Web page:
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Seed dormancy

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**Types of Seed Dormancy:**
– True dormancy caused by internal seed conditions
– Imposed dormancy due to external factors
– Exogenous and endogenous dormancy
– Inherent types: physical, physiological, and morphological
– Classification schemes vary due to overlapping reasons

**Exogenous Dormancy:**
– External conditions cause this type
– Divided into physical, mechanical, and chemical dormancy
– Physical dormancy: impermeable seed coats
– Mechanical dormancy: hard seed coats hindering embryo expansion
– Chemical dormancy: growth regulators in coverings

**Endogenous Dormancy:**
– Caused by conditions within the embryo
– Divided into physiological, morphological, and combined dormancy
– Physiological dormancy: chemical changes needed for germination
– Morphological dormancy: underdeveloped embryos
– Combined dormancy: mix of physiological and morphological aspects

**Secondary Dormancy:**
– Occurs in non-dormant or post-dormant seeds
– Triggered by unfavorable post-dispersion conditions
– Mechanisms involve changes in receptor sensitivity
– Loss of sensitivity in plasma membrane receptors may play a role

**Seed Dormancy Research and Publications:**
– Authors like Nadarajan, Benson, Li, Baskin, Sharma, Boesewinkel, and Nandi
– Key studies on seed structure, anatomy, and dormancy mechanisms
– Further reading recommendations like “The Triumph of Seeds”
– Texts and resources for exploring seed dormancy in-depth

Seed dormancy (Wikipedia)

Seed dormancy is an evolutionary adaptation that prevents seeds from germinating during unsuitable ecological conditions that would typically lead to a low probability of seedling survival. Dormant seeds do not germinate in a specified period of time under a combination of environmental factors that are normally conducive to the germination of non-dormant seeds.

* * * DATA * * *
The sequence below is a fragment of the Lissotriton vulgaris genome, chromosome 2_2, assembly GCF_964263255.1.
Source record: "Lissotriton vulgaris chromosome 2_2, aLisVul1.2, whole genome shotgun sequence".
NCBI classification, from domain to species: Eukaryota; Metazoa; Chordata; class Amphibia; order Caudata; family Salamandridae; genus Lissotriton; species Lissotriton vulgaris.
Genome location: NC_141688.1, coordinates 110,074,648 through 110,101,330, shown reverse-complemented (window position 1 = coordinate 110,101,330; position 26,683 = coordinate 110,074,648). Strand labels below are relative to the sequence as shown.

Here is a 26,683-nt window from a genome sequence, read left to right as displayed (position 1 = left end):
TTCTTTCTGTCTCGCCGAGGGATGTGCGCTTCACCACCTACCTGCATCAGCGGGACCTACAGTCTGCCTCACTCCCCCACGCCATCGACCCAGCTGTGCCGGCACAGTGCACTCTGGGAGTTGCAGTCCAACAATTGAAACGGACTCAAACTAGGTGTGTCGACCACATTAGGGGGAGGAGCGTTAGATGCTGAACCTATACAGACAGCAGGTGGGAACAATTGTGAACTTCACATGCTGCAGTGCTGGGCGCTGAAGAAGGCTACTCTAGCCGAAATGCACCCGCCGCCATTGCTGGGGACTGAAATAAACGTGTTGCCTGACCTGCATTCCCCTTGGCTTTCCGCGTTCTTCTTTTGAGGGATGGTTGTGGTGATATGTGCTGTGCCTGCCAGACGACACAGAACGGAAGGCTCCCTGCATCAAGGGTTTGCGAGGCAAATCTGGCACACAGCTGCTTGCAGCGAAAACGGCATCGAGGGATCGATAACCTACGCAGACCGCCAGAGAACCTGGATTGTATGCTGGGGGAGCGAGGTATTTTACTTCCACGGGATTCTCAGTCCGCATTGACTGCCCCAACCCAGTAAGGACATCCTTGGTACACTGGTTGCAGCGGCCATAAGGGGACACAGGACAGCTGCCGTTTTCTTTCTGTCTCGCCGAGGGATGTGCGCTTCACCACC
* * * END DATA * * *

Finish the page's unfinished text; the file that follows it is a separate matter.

An important function of seed dormancy is delayed germination, which allows dispersal and prevents simultaneous germination of all seeds. The staggering of germination safeguards some seeds and seedlings from suffering damage or death from short periods of bad weather or from transient herbivores; it also allows some seeds to germinate when competition from other plants for light and water might be less intense. Another form of delayed seed germination is seed quiescence, which is different from true seed dormancy and occurs when a seed fails to germinate because the external environmental conditions are too dry or warm or cold for germination.

Many species of plants have seeds that delay germination for many months or years, and some seeds can remain in the soil seed bank for more than 50 years before germination. Seed dormancy is especially adaptive in fire-prone ecosystems. Some seeds have a very long viability period, and the oldest documented germinating seed was nearly 2000 years old based on radiocarbon dating.

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